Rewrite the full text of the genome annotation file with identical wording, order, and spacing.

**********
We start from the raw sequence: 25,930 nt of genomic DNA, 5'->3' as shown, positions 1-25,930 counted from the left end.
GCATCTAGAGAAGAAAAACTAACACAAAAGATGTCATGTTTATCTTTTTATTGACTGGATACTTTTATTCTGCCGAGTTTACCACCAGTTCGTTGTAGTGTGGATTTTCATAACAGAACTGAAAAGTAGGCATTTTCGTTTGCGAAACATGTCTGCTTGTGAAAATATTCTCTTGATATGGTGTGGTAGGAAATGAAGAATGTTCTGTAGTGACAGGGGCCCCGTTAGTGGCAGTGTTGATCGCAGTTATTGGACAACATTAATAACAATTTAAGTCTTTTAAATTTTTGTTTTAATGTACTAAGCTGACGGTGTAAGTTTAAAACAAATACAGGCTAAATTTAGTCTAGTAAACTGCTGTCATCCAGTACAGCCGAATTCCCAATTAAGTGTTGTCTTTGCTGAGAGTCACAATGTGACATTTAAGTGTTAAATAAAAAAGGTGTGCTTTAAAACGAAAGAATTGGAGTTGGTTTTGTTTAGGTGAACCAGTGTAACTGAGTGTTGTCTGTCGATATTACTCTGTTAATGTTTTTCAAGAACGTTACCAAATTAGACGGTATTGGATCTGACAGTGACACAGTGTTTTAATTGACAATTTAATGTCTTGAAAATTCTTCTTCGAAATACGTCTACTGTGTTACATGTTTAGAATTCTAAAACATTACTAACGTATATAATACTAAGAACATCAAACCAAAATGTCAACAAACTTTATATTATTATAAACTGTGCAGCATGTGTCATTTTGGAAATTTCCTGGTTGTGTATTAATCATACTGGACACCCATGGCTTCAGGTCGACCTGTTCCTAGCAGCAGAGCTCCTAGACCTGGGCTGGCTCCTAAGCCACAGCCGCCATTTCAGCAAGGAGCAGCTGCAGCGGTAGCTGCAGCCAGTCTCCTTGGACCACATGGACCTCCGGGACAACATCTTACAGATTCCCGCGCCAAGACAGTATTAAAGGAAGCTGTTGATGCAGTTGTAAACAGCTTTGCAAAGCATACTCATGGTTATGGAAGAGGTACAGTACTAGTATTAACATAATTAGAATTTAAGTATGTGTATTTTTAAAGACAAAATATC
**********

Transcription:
We start from the raw sequence: 25,930 nt of genomic DNA, 5'->3' as shown, positions 1-25,930 counted from the left end.
GCATCTAGAGAAGAAAAACTAACACAAAAGATGTCATGTTTATCTTTTTATTGACTGGATACTTTTATTCTGCCGAGTTTACCACCAGTTCGTTGTAGTGTGGATTTTCATAACAGAACTGAAAAGTAGGCATTTTCGTTTGCGAAACATGTCTGCTTGTGAAAATATTCTCTTGATATGGTGTGGTAGGAAATGAAGAATGTTCTGTAGTGACAGGGGCCCCGTTAGTGGCAGTGTTGATCGCAGTTATTGGACAACATTAATAACAATTTAAGTCTTTTAAATTTTTGTTTTAATGTACTAAGCTGACGGTGTAAGTTTAAAACAAATACAGGCTAAATTTAGTCTAGTAAACTGCTGTCATCCAGTACAGCCGAATTCCCAATTAAGTGTTGTCTTTGCTGAGAGTCACAATGTGACATTTAAGTGTTAAATAAAAAAGGTGTGCTTTAAAACGAAAGAATTGGAGTTGGTTTTGTTTAGGTGAACCAGTGTAACTGAGTGTTGTCTGTCGATATTACTCTGTTAATGTTTTTCAAGAACGTTACCAAATTAGACGGTATTGGATCTGACAGTGACACAGTGTTTTAATTGACAATTTAATGTCTTGAAAATTCTTCTTCGAAATACGTCTACTGTGTTACATGTTTAGAATTCTAAAACATTACTAACGTATATAATACTAAGAACATCAAACCAAAATGTCAACAAACTTTATATTATTATAAACTGTGCAGCATGTGTCATTTTGGAAATTTCCTGGTTGTGTATTAATCATACTGGACACCCATGGCTTCAGGTCGACCTGTTCCTAGCAGCAGAGCTCCTAGACCTGGGCTGGCTCCTAAGCCACAGCCGCCATTTCAGCAAGGAGCAGCTGCAGCGGTAGCTGCAGCCAGTCTCCTTGGACCACATGGACCTCCGGGACAACATCTTACAGATTCCCGCGCCAAGACAGTATTAAAGGAAGCTGTTGATGCAGTTGTAAACAGCTTTGCAAAGCATACTCATGGTTATGGAAGAGGTACAGTACTAGTATTAACATAATTAGAATTTAAGTATGTGTATTTTTAAAGACAAAATATC